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Day Two of the Fortune Global Forum brought more insights into how CEOs are navigating a year like no other—which is undercutting their financial health, accelerating their technological transformation, and demanding more action on social issues, all at the same time. Several of the CEOs referred to it as the “defining moment” of their careers. The key challenge they face, as Hilton’s Chris Nassetta put it, is: “How do we position ourselves to be better, faster, stronger….so that we turn the crisis into opportunity.” Some excerpts:
On the speed of change:
“This whole circle of change is coming faster and closer…The real differentiator of us as leaders is being able to navigate change.”
—Barbara Humpton, CEO, Siemens USA
More on the speed of change.
“This is a new world. We won’t go back to the old world, that’s just gone. So what do we do? Do we just wait? Or do we accelerate transformation?”
—Alexandre Dayon, Chief Strategy Officer, Salesforce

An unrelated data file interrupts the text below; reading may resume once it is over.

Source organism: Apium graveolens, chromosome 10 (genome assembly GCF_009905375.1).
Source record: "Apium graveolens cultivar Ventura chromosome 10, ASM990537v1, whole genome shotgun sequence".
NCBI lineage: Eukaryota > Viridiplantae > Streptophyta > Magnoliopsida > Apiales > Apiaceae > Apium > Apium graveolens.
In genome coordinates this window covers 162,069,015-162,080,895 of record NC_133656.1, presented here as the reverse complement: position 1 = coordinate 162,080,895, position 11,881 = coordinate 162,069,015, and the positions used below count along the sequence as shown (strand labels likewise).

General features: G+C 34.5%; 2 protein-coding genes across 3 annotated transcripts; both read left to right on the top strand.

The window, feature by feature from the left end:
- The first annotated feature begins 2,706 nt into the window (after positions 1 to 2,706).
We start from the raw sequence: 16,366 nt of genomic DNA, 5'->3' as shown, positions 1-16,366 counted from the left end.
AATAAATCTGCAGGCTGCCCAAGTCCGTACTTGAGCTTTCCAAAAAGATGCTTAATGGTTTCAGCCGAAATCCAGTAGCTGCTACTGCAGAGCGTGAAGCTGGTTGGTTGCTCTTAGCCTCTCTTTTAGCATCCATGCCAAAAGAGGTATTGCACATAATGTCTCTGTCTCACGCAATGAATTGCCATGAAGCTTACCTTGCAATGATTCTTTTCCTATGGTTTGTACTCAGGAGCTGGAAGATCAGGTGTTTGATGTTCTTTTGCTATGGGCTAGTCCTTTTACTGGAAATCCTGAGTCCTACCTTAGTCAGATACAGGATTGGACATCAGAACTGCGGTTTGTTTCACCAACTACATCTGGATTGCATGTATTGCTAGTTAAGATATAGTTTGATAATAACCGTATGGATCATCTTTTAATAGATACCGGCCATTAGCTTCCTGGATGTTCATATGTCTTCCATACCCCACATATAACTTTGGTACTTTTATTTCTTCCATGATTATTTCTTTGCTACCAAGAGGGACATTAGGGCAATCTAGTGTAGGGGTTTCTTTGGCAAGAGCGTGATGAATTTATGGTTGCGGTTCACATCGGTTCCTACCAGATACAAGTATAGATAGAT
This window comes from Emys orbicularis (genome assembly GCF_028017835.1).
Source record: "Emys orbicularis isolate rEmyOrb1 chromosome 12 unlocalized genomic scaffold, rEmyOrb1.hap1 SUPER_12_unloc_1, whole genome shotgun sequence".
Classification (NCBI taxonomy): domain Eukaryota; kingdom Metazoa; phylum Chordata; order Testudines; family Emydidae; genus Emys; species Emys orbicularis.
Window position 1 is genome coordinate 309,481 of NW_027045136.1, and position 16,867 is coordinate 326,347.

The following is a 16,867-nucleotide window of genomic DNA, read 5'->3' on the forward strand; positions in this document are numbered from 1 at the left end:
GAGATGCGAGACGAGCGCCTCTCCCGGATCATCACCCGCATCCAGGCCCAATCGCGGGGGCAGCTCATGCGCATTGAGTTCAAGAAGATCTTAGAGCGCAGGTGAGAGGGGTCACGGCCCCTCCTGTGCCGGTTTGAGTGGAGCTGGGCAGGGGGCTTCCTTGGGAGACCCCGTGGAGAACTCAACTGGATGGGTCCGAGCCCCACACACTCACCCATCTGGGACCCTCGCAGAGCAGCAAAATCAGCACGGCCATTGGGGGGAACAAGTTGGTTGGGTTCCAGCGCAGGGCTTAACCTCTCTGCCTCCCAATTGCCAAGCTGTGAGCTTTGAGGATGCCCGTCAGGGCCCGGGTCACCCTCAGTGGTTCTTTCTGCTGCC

Why the crisis has led CEOs to increase their commitments to social issues.
“What COVID has done is expose underlying issues in the economy in an even more stark way. SMEs and service-oriented businesses which tend to employ more women and minorities have been more heavily impacted.”
—Ajay Banga, CEO, Mastercard
On the defining moment:
“It occurred to me in early March that this was going to be my defining moment as CEO…How do we make sure we do the harder right, rather than the easier wrong?”
—Chip Bergh, CEO, Levi Strauss
More on the defining moment:
“This is truly the mother of all defining moments…In previous defining moments, if as a business leader you came out with the top and bottom line intact, that was defined as good enough. Now that is no longer good enough. People want to see that you’re making a positive contribution to some of these societal issues.”
—Mark Schneider, CEO, Nestlé
On the importance of reskilling:
“Every organization needs now to recommit to reskilling as a competency of their organization. I am still surprised by how many organizations still don’t have a reskilling competency, and I’m hopeful this moment will change that.”
—Liz Hilton Segel, Managing Partner, North America, McKinsey
More on reskilling.
“We see many companies today, on the one hand, laying off, restructuring, and at the same time hiring new people. It’s quite strange. What we say is it is much cheaper and much more socially responsible to look at your own workforce and look at the people you can upskill and reskill and make that investment.”